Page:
In the final days before Tyler Murphyís departure from The Evening Sun in May, he took me aside on more than one occasion to impart tidbits of wisdom and advice about the beat that I would be taking over. And, since I respected the fact that he had covered all things to do with police/fire/court for so long, I listened.
Often it was a litany of things to remember about court procedures and protocols, or who to call for what information. He also regaled me with more than a few tales of the things heíd seen, done and been privy to during his tenure on what is arguably our hometown dailyís most coveted beat. But in the last hour or so of his last official day on the job, he pulled me aside for a rather serious heart to heart.
Having worked side by side for almost three years, itís safe to say that Tyler was well acquainted with the vagaries of my personality. He told me that he had no doubts the police/fire/court coverage would be in good hands. But he was concerned for me personally, about how emotionally I would handle the uglier side of the job.
I have always considered my emotions to be both my greatest strength and my greatest weakness. I try I put my whole heart in everything I do, particularly my writing. And I always feel Iíve succeeded when Iím able to connect on an emotional level, through my words, with our readers. It is only then that I feel like I am truly telling the story of those Iím writing about.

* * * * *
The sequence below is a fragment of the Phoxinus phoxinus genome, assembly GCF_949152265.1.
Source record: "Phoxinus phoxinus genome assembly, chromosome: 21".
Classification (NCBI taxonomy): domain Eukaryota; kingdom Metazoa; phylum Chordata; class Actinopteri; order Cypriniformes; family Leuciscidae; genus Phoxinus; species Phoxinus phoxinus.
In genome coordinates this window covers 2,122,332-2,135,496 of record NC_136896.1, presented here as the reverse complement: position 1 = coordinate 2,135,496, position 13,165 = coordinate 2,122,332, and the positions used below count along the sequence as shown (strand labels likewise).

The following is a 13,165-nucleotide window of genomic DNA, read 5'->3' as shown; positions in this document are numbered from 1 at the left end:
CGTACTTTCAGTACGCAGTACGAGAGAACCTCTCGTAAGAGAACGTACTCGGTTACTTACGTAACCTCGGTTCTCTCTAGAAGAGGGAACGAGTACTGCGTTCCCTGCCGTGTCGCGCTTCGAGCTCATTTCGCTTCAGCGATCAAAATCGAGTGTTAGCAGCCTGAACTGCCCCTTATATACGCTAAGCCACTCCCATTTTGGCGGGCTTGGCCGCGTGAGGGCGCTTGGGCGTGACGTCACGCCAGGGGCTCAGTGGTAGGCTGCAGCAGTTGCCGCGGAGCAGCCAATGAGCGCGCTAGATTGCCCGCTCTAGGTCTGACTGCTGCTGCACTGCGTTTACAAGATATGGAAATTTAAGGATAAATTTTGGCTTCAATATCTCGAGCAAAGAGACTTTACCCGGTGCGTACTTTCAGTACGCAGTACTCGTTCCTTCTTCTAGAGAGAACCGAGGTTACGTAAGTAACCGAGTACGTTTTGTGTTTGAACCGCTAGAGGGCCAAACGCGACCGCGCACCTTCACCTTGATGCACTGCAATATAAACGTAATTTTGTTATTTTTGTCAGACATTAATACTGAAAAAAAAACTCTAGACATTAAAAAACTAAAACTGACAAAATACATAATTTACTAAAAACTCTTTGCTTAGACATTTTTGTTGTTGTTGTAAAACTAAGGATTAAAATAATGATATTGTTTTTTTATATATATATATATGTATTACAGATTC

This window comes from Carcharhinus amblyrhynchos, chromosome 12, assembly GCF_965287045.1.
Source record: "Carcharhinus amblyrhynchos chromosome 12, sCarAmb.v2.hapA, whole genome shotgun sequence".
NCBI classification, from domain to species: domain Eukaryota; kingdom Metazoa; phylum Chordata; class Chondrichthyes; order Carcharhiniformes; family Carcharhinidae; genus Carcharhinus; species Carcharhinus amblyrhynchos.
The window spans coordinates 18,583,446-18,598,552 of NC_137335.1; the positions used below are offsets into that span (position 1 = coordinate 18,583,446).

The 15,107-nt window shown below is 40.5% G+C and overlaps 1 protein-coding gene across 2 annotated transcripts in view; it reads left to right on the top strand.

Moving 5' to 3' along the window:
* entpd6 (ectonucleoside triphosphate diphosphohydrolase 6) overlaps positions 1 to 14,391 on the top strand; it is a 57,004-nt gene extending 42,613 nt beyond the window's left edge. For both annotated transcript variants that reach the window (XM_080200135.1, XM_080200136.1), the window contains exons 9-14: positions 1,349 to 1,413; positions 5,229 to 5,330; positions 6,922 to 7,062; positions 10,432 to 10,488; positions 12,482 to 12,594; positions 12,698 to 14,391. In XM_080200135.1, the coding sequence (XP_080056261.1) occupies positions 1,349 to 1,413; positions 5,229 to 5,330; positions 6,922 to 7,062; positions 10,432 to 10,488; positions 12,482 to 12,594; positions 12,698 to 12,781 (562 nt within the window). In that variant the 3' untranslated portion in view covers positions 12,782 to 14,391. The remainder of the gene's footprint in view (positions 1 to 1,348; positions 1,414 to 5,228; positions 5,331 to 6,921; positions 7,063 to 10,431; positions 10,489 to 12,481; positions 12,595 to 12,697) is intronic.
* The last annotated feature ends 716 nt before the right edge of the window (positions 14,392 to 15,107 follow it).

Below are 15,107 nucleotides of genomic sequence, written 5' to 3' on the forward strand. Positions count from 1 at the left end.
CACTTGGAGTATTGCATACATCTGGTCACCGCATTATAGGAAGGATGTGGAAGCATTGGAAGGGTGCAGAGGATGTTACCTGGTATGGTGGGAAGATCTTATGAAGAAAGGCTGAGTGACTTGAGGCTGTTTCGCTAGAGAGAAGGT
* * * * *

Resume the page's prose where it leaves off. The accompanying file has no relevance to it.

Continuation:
Which is why, while Iím not the only one to have ever cried on deadline, I definitely hold the record for tears shed in the newsroom.
As Tyler so accurately predicted, my tender-hearted tendencies have posed a challenge. Not an insurmountable one, thankfully. But a challenge nonetheless. The harm human beings are capable of doing to one another is truly shocking. There are quite frankly things that Iíd just rather not know, particularly about the sexual-related crimes which Iíve found are far, far more prevalent that I ever realized.
Equally difficult for me is my newfound understanding of the fragility of the human body, and just how tenuous our hold to this mortal plane. A point which was, tragically, driven home to me yesterday after I spent nearly two hours on the periphery of that horrible accident which took the life of a 21-year old man.
Which is, as you may have already surmised, why I felt the need to spill my heart in todayís column.
The sense of loss for this person, whom I never met, is all pervasive. And I know that what Iím feeling is nothing to compared to what the Romanowski family is suffering through right now. My heart, and my sincere condolences, go out to them.
Tyler warned me there would be days like these, and Iím determined not to let my emotions get the best of me.
After getting a small glimpse of this beat, I have an even greater respect now for the men and women of our local law enforcement, fire service and emergency medical community for what they deal with on a daily basis. It has also given me a newfound respect for life and all those I hold dear.
When you go home tonight, hug your loved ones tight. Cherish them. And while you do, think of those who no longer have that luxury. Hold them in your heart for, as the saying goes, ďThere, but for the grace of God ...Ē
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